Mother Earth Living

Herb to Know: Mountain Mint

Fragrant native pest repellent.
By Barbara Pleasant
June/July 2008
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Mountain mint, a pest repellent, is hardy to Zone 4.
Steven Foster


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Around 1790, as French botanist Andre Michaux tromped through the Pennsylvania woods in search of useful plants, he encountered vigorous knee-high masses of a lovely scented plant he called mountain mint. Today, the common name mountain mint is used for more than 20 native species of the genus Pycnanthemum (which means "many clustered flowers"). These include Virginia, thinleaf, Appalachian and Sierra mountain mints, to name just a few.

Many people grow short-toothed mountain mint (P. muticum), also known as clustered mountain mint, for use as an insect repellent. Less hairy than other species and much more pungent, short-toothed mountain mint contains pugelone, the compound that gives pennyroyal its pest-fighting punch. If consumed, pugelone can be toxic to the liver, but it’s perfectly safe to rub a handful of this herb on your pants to deter chiggers and ticks. A fresh wad of short-toothed mountain mint’s bruised stems, stuck into your pocket or hat, might even help keep gnats from buzzing your face when you’re outdoors.

Other mountain mints are valued for their beauty and fragrance, as well as for their ability to attract butterflies and tiny (non-biting) beneficial bees, wasps and flies. Generally, mountain mints with thin leaves and noticeable hairs on their stems contain little or no pugelone, so they are safe to include in teas—or to crush and inhale (think of it as a one-second spa treatment). And, like their close cousins the monardas, mountain mints often develop white or pink pigments in the leaves that frame the flower clusters.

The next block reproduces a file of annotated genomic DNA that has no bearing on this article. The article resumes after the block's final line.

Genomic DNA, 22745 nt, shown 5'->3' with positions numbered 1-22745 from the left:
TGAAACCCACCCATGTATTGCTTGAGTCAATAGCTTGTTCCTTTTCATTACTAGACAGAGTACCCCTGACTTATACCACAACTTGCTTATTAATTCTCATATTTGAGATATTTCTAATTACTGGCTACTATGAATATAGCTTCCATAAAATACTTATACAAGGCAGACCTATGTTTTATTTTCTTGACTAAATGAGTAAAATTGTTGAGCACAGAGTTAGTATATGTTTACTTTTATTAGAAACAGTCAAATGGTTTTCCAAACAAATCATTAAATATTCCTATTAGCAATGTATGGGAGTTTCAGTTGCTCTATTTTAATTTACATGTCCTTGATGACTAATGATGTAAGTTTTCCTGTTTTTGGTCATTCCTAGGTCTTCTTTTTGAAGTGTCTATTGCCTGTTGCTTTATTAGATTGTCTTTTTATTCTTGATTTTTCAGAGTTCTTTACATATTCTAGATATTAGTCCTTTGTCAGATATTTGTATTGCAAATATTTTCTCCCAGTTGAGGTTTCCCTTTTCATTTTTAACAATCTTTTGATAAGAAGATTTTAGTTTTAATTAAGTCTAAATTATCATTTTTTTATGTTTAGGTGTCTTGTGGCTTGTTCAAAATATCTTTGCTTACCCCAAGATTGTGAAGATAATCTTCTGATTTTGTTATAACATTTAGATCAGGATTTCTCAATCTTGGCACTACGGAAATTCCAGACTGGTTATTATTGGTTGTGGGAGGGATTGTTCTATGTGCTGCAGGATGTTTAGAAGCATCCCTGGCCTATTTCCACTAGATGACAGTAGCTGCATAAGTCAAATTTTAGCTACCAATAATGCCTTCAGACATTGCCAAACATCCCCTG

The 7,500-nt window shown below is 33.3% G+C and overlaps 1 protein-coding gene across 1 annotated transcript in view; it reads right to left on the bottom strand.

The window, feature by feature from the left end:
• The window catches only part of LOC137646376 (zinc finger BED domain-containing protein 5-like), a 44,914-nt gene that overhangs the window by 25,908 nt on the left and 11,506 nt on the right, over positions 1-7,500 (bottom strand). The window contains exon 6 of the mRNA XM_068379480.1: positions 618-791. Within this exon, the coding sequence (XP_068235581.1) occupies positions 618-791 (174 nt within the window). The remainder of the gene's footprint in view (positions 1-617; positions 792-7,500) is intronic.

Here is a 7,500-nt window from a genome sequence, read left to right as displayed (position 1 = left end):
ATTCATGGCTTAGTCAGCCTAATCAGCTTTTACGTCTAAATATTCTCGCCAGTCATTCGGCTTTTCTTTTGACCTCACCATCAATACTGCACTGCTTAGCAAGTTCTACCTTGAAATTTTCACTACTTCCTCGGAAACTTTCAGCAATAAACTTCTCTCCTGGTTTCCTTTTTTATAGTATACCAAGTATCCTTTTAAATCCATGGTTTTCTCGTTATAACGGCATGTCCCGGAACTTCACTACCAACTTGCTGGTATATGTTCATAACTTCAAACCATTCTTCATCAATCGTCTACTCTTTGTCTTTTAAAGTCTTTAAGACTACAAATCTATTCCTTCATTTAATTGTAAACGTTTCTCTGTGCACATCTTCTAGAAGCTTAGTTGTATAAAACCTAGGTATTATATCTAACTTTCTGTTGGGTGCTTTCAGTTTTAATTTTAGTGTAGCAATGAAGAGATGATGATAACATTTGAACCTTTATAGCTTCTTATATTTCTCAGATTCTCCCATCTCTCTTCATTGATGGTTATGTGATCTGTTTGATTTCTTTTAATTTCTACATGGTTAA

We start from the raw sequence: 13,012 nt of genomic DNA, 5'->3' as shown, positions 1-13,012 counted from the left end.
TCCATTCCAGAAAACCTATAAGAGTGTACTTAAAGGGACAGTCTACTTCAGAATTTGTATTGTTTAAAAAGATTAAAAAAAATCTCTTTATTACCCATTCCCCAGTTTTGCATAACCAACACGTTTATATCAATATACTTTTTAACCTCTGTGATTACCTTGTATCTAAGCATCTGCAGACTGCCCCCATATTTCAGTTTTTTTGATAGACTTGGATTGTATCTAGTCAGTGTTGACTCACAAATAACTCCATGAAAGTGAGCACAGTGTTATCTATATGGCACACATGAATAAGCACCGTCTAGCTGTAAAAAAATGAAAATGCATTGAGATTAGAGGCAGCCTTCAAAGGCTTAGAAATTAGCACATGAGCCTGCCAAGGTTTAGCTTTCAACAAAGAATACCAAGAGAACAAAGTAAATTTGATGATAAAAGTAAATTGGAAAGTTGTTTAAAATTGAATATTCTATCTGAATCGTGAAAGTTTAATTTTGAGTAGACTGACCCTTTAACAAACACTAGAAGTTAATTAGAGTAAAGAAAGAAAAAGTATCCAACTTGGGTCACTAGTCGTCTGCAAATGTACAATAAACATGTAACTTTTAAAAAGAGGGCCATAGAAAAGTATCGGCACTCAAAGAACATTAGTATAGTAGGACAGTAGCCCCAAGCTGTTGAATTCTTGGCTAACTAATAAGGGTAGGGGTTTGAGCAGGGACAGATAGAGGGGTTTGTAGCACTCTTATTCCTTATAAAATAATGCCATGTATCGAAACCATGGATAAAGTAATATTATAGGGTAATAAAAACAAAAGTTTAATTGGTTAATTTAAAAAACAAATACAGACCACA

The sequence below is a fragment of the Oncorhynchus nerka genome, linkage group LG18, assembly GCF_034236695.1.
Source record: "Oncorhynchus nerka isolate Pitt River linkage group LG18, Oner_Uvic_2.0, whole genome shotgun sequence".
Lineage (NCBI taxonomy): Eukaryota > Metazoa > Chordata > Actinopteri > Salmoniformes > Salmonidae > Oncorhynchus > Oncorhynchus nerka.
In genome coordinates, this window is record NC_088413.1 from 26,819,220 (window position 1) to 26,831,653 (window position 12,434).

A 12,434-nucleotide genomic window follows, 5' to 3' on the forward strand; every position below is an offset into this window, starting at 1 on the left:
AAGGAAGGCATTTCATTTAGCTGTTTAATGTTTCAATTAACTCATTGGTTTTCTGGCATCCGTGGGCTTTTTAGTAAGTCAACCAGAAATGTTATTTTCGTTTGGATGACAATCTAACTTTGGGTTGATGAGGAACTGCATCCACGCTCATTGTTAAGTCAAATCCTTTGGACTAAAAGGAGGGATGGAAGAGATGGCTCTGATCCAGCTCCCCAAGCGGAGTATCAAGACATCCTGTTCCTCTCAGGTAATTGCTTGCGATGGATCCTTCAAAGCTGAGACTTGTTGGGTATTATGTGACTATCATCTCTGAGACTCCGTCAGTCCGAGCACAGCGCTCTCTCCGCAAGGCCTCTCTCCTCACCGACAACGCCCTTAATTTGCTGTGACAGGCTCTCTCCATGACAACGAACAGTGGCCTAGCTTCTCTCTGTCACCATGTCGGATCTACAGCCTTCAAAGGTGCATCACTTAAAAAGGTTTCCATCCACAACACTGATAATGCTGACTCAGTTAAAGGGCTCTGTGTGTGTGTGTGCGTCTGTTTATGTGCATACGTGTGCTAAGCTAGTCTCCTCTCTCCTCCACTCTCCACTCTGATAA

Mountain mints flourish along the edges of woodland areas. If you have a naturalized area or woodland garden in your home landscape, you can encourage mountain mints to grow in any site that receives a half-day of sun. They don’t need rich soil, but try to keep the soil lightly moist through the first half of summer. (Established plants are very tolerant of late-summer drought.) Other plants that share mountain mint’s preference for moist partial shade include elecampane, lady’s mantle, marshmallow, monarda, obedient plant (Physostegia) and sweet cicely.

Deer dislike mountain mint, so consider growing it in areas that often get browsed. Or, plant short-toothed mountain mint near outdoor activity areas so you can swish your hand through the leaves to release a cloud of pest-repellent perfume whenever you visit your garden.


Contributing editor Barbara Pleasant lives in Virginia. She is author of  The Whole Herb (Square One, 2004). 








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